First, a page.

Port committee formed after teen drowned to host June 23 Surf Rescue Project classes at lakefront
A beach safety class planned for Sunday, June 23, on Port Washington’s lakefront is the culmination of nine months of work by the city’s Waterfront Safety Advisory Committee — an initiative prompted by the drowning of 15-year-old Tyler Buczek last Labor Day weekend.
“This is the big kahuna, what we’ve been working for,” said committee member Beckie Perez. “Our first and foremost initiative was water safety education.
“We have an opportunity now to gear up our children and arm them with the best safety knowledge available.”
The class, which will be offered by instructors from the Great Lakes Surf Rescue Project, kicks off with classroom instruction at the Legion Hall on Lake Street from 9:30 to 11 a.m.
Instruction will then move to the north beach, where participants will go into the water to practice what they’ve been taught from 11 a.m. to 12:30 p.m.
A variety of safety booths, music and food will be available from organizations ranging from the Coast Guard, Department of Natural Resources and YMCA in Veterans Memorial Park until 2 p.m. that day.
The class is tailored to reflect conditions at Port Washington’s beaches, making it an invaluable resource for anyone who steps in the water, Perez said.
“I don’t care if you’ve lived here nine years like myself or your whole life, this is an opportunity to really understand what we’re up against,” she said.
Before Buczek drowned last year, few people completely understood the hazards posed by the waters off Port’s shore, Perez said.
Even personnel from the Great Lakes Surf Rescue Project first visited the Port beaches, called it a unique area when they visited, Perez said.
Dave Benjamin, executive director of the surf rescue group, said instructors will explain how the winds and structures along the beach — everything from rocks to the breakwater, impact the current and waves.
They will discuss the various currents present along the Port beach and how to deal with them, how to survive them using the Flip, Float and Follow strategy, as well as how to use flotation devices to help those in need.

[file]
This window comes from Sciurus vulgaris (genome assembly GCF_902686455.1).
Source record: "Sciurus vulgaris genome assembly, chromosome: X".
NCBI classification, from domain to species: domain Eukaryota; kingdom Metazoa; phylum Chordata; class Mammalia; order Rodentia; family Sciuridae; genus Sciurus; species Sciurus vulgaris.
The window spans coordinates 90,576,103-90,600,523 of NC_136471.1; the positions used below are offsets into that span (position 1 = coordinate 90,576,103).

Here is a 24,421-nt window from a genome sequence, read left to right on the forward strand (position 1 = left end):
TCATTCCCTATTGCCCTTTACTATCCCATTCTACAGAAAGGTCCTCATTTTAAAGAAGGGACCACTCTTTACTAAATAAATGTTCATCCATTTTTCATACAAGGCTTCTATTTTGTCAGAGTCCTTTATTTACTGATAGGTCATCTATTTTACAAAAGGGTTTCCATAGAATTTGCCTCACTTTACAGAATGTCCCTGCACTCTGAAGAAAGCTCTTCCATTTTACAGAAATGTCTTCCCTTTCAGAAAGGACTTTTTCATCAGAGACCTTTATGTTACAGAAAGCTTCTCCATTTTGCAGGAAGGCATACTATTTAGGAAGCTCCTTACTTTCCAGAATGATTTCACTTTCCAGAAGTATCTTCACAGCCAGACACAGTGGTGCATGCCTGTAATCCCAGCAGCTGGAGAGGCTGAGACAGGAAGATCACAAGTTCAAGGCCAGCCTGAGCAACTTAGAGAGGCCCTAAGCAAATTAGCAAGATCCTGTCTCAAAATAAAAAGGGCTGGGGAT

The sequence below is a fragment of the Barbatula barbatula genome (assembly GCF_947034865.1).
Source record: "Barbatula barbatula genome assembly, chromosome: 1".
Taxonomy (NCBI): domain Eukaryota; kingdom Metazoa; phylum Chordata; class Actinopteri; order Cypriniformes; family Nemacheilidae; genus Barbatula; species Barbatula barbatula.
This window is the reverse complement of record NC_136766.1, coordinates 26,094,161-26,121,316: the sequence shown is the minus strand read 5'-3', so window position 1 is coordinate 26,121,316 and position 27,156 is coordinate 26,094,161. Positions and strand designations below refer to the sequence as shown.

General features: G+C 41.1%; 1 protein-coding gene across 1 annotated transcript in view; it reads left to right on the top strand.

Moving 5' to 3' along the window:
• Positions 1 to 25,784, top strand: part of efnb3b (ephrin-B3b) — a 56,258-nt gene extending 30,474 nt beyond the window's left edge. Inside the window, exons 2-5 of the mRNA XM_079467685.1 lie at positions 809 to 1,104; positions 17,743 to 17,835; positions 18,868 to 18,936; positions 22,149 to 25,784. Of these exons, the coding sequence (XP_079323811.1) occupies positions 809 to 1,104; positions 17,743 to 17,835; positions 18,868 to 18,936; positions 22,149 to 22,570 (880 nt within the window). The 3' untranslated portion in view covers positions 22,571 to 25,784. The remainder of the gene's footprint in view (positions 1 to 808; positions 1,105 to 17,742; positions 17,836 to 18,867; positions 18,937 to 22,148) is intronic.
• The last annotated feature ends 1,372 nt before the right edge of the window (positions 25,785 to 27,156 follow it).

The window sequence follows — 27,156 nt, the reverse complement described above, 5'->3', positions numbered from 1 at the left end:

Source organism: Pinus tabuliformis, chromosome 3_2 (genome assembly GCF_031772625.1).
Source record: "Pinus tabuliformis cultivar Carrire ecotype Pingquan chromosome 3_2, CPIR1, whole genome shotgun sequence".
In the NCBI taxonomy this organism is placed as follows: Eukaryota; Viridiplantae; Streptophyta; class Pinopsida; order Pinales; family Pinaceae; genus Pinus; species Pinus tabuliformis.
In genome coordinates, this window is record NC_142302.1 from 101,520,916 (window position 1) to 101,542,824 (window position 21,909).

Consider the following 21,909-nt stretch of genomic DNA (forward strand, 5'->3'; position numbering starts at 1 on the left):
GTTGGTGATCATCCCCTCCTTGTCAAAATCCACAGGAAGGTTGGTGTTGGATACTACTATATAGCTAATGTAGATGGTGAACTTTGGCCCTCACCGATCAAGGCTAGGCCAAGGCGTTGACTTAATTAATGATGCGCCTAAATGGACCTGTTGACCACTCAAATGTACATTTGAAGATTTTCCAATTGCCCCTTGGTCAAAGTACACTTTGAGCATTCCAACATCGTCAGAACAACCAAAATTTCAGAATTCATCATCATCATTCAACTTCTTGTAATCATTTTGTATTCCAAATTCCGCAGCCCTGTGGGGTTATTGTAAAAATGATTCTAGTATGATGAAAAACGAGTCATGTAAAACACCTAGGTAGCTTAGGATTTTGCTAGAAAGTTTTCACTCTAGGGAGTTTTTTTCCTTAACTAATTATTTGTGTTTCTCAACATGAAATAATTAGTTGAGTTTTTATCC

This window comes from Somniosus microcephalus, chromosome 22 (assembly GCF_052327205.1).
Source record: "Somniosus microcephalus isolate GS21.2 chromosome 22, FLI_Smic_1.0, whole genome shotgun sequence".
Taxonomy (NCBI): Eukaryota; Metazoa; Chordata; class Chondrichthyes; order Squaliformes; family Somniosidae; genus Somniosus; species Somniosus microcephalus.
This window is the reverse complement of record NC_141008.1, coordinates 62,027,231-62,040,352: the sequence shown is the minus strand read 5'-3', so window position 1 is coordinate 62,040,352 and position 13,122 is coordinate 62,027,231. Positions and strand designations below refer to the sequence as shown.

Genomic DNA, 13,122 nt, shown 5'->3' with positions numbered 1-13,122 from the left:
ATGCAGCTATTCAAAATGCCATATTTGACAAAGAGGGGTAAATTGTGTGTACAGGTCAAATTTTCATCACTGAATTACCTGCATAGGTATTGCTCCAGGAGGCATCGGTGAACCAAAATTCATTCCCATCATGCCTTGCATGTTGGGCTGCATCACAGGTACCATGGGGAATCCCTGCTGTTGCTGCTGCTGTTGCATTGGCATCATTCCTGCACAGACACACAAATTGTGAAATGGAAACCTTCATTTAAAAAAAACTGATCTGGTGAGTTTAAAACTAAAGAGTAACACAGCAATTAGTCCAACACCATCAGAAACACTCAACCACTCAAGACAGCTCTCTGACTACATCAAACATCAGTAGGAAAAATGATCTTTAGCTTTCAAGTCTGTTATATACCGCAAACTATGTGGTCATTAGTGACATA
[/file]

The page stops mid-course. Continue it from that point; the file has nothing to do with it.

Participants will also be taught the effects of cold water on swimmers and how to recognize the signs of drowning.
“This comes down to common sense knowledge. We want to increase the common sense of everyone using the Great Lakes,” Benjamin said.
That’s of paramount importance, he said, noting that already this year there have been 50 rescues on the Great Lakes.
The program is open to people of all ages, and expands upon classroom programs presented in April to students at Port Washington High School and area residents.
Benjamin said the attendance at those spring programs was encouraging, adding he hopes the June 23 program will reach even more community members.
Perez concurred, saying, “This event cannot be missed by families who frequent Port’s beaches, most importantly our youth who swim unsupervised in potentially dangerous situations.”
The class costs $30, which includes both the classroom and water instruction. Class size is limited to 40 for the water portion of the program.
“People can still come to the beach and watch what’s happening,” Perez said. “It’s all information that can be shared and passed on.”
There is no fee for people who only want to attend the classroom session or who plan to observe the water instruction from the beach, she said.
People taking part in the water instruction will have to wear wetsuits, Perez said, noting the water temperature is hovering around 50 degrees.
EOS Expedition Outdoor Supply of Sheboygan has agreed to provide wetsuits for the session at a cost of $10 to $25 for the class, she said. To reserve suits, people are asked to call the firm at (920) 208-7873.
To reserve a spot at the classes, call Benjamin at (708) 903-0166 or visit www.glsrp.orgclasses by June 20.